Switzerland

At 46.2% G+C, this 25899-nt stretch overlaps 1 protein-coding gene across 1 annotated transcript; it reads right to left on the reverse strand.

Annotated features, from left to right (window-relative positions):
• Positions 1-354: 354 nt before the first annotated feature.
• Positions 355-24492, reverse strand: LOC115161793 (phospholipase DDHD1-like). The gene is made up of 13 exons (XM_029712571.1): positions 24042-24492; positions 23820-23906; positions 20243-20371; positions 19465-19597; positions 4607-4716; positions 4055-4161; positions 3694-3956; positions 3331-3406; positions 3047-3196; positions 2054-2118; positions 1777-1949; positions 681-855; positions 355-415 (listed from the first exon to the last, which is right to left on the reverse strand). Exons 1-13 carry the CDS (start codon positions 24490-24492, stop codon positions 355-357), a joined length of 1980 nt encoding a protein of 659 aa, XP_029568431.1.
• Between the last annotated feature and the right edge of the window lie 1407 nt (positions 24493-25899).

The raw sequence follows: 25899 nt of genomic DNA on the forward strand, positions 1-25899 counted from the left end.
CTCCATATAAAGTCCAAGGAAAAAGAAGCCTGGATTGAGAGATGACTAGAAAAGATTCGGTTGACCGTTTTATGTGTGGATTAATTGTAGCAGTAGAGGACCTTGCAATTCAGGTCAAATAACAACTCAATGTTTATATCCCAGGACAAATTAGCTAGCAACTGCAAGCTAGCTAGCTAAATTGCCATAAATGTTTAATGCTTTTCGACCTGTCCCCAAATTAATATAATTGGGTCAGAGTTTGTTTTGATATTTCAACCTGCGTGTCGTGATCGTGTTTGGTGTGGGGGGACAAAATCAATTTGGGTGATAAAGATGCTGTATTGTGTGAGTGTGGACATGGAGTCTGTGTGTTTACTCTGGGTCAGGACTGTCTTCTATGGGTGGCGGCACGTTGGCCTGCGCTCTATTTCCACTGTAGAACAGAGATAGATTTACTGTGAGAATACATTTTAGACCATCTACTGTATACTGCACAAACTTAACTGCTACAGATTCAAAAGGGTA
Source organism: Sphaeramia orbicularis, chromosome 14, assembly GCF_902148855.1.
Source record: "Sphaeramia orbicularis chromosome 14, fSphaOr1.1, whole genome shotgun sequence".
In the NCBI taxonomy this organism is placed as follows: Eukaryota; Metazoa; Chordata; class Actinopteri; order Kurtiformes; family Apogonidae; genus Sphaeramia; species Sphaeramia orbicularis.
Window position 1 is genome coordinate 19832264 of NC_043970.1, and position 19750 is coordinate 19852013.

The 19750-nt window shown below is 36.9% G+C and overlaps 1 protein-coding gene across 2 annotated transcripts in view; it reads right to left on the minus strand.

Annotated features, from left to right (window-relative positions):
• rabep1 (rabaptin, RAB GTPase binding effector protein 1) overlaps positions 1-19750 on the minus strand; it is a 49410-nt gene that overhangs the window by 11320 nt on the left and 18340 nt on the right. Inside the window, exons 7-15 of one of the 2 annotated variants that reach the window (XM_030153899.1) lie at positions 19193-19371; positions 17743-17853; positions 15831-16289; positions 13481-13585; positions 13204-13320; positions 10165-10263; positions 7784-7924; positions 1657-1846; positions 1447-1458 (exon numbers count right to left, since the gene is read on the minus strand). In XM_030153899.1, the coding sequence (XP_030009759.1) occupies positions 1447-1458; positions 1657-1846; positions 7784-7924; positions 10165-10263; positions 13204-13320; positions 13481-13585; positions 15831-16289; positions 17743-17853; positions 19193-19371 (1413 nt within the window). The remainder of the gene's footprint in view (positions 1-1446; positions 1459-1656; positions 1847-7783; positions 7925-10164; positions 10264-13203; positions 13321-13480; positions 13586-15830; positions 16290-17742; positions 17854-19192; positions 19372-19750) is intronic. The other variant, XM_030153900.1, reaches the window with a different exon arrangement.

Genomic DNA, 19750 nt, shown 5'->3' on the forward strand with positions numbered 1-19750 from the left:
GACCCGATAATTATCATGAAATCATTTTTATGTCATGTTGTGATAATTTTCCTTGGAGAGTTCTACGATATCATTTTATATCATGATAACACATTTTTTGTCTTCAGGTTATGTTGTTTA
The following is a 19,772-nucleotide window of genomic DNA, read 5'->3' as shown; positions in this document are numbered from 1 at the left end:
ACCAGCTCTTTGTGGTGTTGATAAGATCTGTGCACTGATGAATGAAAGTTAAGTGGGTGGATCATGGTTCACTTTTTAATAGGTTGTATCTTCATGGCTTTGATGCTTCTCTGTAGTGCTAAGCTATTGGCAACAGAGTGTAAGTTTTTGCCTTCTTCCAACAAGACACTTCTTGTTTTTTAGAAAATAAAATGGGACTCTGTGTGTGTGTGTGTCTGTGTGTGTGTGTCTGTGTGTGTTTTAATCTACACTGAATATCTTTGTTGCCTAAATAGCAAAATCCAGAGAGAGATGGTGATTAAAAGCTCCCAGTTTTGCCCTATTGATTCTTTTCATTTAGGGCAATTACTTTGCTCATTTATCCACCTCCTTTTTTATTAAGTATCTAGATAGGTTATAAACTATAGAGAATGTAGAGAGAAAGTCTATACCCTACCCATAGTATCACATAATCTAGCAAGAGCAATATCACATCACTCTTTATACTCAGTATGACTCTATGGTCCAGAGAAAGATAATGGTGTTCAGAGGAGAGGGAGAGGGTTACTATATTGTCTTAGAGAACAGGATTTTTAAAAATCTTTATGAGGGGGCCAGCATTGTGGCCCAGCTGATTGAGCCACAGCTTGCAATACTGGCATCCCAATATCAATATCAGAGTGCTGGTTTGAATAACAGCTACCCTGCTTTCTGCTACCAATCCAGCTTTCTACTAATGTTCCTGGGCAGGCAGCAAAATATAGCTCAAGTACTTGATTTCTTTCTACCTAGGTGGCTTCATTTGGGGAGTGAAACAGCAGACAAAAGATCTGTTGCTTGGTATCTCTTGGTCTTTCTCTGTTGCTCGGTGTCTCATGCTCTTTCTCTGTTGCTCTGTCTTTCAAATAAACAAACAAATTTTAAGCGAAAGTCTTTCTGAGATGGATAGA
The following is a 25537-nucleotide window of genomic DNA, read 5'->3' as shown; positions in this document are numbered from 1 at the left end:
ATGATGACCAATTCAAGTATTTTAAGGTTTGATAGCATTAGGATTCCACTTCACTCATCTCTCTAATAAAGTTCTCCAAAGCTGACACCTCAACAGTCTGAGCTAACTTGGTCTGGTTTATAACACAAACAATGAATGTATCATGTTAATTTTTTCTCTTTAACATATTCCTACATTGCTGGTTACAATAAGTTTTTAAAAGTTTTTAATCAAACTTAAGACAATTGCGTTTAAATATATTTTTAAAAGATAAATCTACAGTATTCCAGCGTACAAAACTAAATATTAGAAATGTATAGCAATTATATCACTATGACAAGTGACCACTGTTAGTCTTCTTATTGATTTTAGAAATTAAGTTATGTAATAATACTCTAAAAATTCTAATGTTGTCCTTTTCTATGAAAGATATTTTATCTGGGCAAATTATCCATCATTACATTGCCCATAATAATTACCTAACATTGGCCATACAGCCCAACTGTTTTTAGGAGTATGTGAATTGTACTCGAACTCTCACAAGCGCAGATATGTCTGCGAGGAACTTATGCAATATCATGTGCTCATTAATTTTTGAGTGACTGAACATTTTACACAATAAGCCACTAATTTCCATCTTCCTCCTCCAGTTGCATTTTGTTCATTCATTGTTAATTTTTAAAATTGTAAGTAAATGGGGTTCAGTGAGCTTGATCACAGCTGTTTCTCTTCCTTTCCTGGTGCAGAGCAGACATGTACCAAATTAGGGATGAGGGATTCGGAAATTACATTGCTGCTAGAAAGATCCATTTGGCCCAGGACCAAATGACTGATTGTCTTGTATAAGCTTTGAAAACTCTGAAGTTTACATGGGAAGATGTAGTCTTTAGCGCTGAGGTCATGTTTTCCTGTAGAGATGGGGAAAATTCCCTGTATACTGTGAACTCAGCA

The German sport '''kegeln''' or nine-pin bowling is played with nine pins, in broadly organized leagues and is also popular in many other countries with long German connections, including Austria, Switzerland, Serbia, Slovenia, Croatia, Hungary and Liechtenstein. The game was once also the dominant bowling game in the United States (but today only survives in rural Texas), and also led to an Australian variant (#Australia). However, in February 1983, the programme "A bon entendeur" on Télévision Suisse Romande, a French language Swiss (Switzerland) TV channel, followed the route of the barrels to Saint-Quentin (Saint-Quentin, Aisne) in northern France where they disappeared. A public debate ensued in which numerous theories were put forward when it was found that Mannesmann Italiana had hired two subcontractors to get rid of the toxic waste. On May 19 the 41 barrels were found in an unused abattoir (slaughterhouse) in Anguilcourt-le-Sart, a village in northern France. From there they were transferred to a French military base near Sissonne. The Roche Group (parent firm of Givaudan) took it upon itself to properly dispose of the waste. On November 25, over nine years after the disaster, the Roche Group issued a public statement that the toxic waste consisting of 42 barrels (1 was added earlier that year) had all been incinerated in Switzerland. According to New Scientist it was thought that the high chlorine content of the waste might cause damage to the high temperature incinerator used by Roche, but Roche stated that they would burn the waste in the incinerator and repair it afterward if it were damaged. They stated that they wanted to take responsibility for the safe destruction of the waste. However, in February 1983, the programme "A bon entendeur" on Télévision Suisse Romande, a French language Swiss (Switzerland) TV channel, followed the route of the barrels to Saint-Quentin (Saint-Quentin, Aisne) in northern France where they disappeared. A public debate ensued in which numerous theories were put forward when it was found that Mannesmann Italiana had hired two subcontractors to get rid of the toxic waste. On May 19 the 41 barrels were found in an unused abattoir (slaughterhouse) in Anguilcourt-le-Sart, a village in northern France. From there they were transferred to a French military base near Sissonne. The Roche Group (parent firm of Givaudan) took it upon itself to properly dispose of the waste. On November 25, over nine years after the disaster, the Roche Group issued a public statement that the toxic waste consisting of 42 barrels (1 was added earlier that year) had all been incinerated in Switzerland. According to New Scientist it was thought that the high chlorine content of the waste might cause damage to the high temperature incinerator used by Roche, but Roche stated that they would burn the waste in the incinerator and repair it afterward if it were damaged. They stated that they wanted to take responsibility for the safe destruction of the waste. * In the Netherlands some Frisians covet an autonomous country or area (Friese beweging). *Switzerland’s division into cantons (Cantons of Switzerland) along geographical, religious and linguistic lines. Harold E. Glass, Ethnic Diversity, Elite Accommodation and Federalism in Switzerland, Publius, Vol. 7, No. 4, Federalism and Ethnicity (Autumn, 1977), 31-48. Oxford University Press. * French-speaking Quebec debating and voting on separation from Canada over several decades. It is unclear if this is a matter of ethnic, linguistic or territorial nationalism (Quebec nationalism). The reform was based on an international agreement signed in Vienna in July 1996 by the governments of the German (German language)-speaking countries of Germany, Austria, Liechtenstein and Switzerland. Luxembourg, in which German is one of the three official languages, regarded itself "as a non-German-speaking country not to be a contributory determinant upon the German system of spelling" (statement of Othon Neuen, spokesman for the Luxembourg Ministry of Education). Institution of the reform On July 1, 1996, all of the German states (''Bundesländer (States of Germany)''), and the countries of Austria, Switzerland, and Liechtenstein, as well as some other countries with German-speaking minorities (but notably not Luxembourg) agreed to introduce the new spelling by August 1, 1998. A few German Bundesländer introduced the new rules starting with the 1996–1997 school year. In Switzerland The German debate about the spelling reform produced much surprise among Swiss media companies, rather than agreement. In Switzerland, the reform has had a less noticeable impact since the letter "ß", which was the most prominent part of the reform, had not been in much use anyway. Most Swiss newspapers and magazines follow house style that, in the case of the ''Neue Zürcher Zeitung'', Switzerland's leading daily paper, diverges substantially from the official rules. The ''Schweizer Monatshefte'' company returned to the traditional Swiss spelling in 2004. Education He briefly attended schools in Switzerland and Britain (United Kingdom of Great Britain and Ireland), and later studied at St. Paul's School (St. Paul's School (Concord, New Hampshire)) in Concord, New Hampshire and Harvard University in Cambridge, Massachusetts, where he was a classmate of Theodore Roosevelt, an editor of the Harvard Lampoon and a member of Delta Kappa Epsilon (Alpha chapter). Wister graduated from Harvard in 1882. After the arrival of steam-powered transportation, around 1825, the Grand Tour custom continued, but it was of a qualitative difference — cheaper to undertake, safer, easier, open to anyone. During much of the 19th century, most educated young men of privilege undertook the Grand Tour. Germany and Switzerland came to be included in a more broadly defined circuit. Later, it became fashionable for young women as well; a trip to Italy, with a spinster aunt as chaperon (Chaperone (social)), was part of the upper-class woman's education, as in E.M. Forster's novel ''A Room with a View''. At least into the late 1960s organized bus tours staffed by teachers took American high school graduates on eight week trips across Europe. These roughly followed the traditional route, but flying the longer segments expanded the area covered to include parts of Scandinavia. From Paris he would typically go to urban Switzerland for a while, often to Geneva (the cradle of the Protestant Reformation) or Lausanne. ("Alpinism" or mountaineering developed in the 19th century.) Sometimes he would go to Spain, to visit Barcelona, and in rare occasions, the itinerary would include Madrid and Seville. From there the traveler would endure a difficult crossing over the Alps into northern Italy (such as at the St. Bernard Pass), which included dismantling the carriage and luggage. If wealthy enough, he might be carried over the hard terrain by servants. In 1789 Madame de Genlis showed herself favourable to the French Revolution